SOLF – Cheap Chinese Takeaway

As I pointed out in the note on Canadian Solar (CSIQ), U.S. listed photovoltaic (PV) companies based in China are experiencing a significant sell-off after the Shanghai Composite index tumbled 9% on February 27. I feel that the drop in China-based solar stocks has been exaggerated, creating some buying opportunities. The fate of China-based PV companies is not directly tied to the economic future of China, given that the bulk of their sales come from Europe and the U.S.

Even though there are some doubts about their internal financial controls, I like Solarfun (SOLF – Last trade $13.85). SOLF is an established manufacturer of both PV cells and PV modules in China. I wouldn't have bought the stock before the Chinese sell-off (SOLF shares have risen 41% since the company went public in December), but the shares are now looking cheap. After the Chinese sell-off on February 27, shares tumbled from $16.50 to $14.20, and on March 1 shares dropped from $14.30 to $13.10 amidst a nervous equity market.

SOLF is placed in a better position in the industry value chain (i.e. PV module production with 100% in-house PV cell supply), and this should allow SOLF to deal with tight raw material supply in the coming months. In addition, the company has their costs under control. According to Goldman Sachs research, raw materials make up 82% of SOLF's costs, and the company has 75% of their 2007 raw materials requirements covered by lower-price long-term contracts. The company also has above-industry-average conversion efficiency and low silicon requirements.

The company has said that it plans to expand into building integrated products, which carry significantly higher margins, and this raises the possibility that it could boost guidance when it reports earnings on March 7.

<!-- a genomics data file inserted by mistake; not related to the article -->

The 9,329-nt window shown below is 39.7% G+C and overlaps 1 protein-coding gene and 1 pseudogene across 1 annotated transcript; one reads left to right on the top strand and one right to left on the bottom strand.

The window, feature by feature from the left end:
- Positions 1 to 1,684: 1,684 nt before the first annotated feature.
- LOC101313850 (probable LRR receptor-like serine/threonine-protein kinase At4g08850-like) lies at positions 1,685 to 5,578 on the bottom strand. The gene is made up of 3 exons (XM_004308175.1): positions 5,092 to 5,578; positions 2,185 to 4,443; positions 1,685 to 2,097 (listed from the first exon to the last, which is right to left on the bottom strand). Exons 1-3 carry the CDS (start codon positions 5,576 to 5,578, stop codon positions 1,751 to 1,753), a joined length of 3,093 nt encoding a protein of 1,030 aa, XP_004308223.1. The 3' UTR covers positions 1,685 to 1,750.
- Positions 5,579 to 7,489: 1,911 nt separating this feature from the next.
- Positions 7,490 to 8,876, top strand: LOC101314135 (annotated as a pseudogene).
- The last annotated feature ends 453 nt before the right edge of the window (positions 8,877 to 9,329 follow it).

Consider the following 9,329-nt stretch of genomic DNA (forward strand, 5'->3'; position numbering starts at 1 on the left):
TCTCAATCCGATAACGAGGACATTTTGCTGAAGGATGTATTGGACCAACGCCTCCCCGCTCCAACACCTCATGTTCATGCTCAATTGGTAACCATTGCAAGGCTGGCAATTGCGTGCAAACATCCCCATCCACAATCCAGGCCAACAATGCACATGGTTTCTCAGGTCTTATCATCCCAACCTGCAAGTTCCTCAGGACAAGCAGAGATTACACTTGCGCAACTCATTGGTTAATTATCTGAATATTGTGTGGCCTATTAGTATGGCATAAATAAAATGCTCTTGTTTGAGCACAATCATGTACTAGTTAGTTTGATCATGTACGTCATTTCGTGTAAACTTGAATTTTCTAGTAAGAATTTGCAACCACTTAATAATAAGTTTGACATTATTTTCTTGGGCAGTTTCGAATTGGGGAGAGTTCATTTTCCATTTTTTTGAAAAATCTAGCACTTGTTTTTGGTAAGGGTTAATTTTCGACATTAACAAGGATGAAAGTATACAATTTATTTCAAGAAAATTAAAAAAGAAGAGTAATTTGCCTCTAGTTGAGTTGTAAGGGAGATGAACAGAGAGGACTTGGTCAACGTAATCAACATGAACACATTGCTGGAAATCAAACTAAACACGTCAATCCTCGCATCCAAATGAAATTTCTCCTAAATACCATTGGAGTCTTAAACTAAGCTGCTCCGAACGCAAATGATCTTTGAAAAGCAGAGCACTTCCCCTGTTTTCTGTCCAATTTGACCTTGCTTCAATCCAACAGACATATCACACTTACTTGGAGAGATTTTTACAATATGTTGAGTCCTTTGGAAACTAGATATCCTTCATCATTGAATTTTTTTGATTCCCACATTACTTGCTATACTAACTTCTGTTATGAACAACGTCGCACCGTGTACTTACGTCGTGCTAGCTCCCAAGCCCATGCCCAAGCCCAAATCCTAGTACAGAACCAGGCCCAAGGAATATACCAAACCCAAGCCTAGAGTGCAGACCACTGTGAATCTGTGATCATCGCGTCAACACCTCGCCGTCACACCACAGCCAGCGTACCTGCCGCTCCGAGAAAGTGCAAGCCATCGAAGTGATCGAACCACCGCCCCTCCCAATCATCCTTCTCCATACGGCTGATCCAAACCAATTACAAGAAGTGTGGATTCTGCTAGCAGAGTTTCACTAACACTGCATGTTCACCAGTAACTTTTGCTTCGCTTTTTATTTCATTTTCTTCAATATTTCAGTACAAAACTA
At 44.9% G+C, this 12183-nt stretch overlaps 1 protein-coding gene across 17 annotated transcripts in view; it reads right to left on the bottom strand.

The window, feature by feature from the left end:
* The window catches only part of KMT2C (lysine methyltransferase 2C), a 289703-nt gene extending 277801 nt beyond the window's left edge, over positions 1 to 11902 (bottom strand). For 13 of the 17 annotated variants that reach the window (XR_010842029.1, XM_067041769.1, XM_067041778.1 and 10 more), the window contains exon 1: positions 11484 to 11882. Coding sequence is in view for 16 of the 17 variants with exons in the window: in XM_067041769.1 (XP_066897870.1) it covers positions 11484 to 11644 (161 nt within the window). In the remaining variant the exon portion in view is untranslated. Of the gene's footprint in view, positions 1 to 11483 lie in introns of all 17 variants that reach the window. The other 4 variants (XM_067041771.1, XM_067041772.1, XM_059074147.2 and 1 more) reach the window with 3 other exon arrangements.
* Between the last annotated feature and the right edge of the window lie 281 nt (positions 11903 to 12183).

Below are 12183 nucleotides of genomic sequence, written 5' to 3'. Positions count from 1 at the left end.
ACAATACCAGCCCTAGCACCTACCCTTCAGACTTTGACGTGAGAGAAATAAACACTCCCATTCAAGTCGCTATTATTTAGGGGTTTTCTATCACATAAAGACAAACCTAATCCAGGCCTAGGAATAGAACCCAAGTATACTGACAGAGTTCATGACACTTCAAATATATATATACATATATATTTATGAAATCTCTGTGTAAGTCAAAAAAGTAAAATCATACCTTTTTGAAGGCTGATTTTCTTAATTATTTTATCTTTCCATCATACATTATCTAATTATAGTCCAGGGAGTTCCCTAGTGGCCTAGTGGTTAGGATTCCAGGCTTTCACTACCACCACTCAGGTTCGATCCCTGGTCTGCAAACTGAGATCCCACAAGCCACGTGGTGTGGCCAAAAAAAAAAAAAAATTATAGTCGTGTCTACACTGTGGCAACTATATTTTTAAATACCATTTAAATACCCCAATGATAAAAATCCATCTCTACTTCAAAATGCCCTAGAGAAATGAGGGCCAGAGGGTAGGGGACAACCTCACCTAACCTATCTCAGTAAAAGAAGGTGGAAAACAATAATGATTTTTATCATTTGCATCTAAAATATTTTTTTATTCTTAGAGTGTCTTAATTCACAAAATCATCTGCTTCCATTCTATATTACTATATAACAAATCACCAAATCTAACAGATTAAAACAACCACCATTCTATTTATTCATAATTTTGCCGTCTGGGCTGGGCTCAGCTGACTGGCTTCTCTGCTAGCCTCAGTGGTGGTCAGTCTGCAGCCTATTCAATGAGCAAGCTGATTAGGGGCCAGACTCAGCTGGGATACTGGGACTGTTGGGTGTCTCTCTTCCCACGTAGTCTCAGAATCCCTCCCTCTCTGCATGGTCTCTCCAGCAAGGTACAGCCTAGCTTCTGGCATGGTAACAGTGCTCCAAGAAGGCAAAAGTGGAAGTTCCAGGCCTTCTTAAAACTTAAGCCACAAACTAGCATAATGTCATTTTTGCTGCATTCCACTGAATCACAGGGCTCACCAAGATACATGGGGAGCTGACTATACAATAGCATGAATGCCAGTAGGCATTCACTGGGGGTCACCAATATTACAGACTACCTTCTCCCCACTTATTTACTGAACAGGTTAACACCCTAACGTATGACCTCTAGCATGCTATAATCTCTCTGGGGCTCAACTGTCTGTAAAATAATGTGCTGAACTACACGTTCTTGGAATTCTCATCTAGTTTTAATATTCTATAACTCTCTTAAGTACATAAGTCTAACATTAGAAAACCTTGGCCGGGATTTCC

However, I would wait until the company reports earnings on March 7 to decide whether to buy the stock. The company's biggest market is Germany, and we have started seeing evidence of slowing solar demand in the country impact the earnings of other solar plays. (A full analysis is done in the CSIQ note). Given the weak earnings of other solar plays, any bad news related to the earnings should already be well priced into the stock.

There are two other reasons I'd wait before jumping on board with SOLF. Internal control deficiencies over financial reporting is still troubling the young public company, and this will be an overhang on shares until the auditors give the company a clean bill of financial health. Also, I'd wait for the nerves to settle in Chinese equity markets. The sell-off in Chinese equities is technical rather than fundamental. The Chinese government is unlikely to try and kill a one and a half year bull run ahead of the 2008 Beijing Olympics, and SOLF shares are likely to rebound with Chinese shares.

Disclaimer: I do not own any stocks mentioned above. I do not give investment advice.  Do your own research.  Do not rely on anything in this blog to make investment decisions. Consult an investment professional familiar with your specific financial situation before buying or selling any security.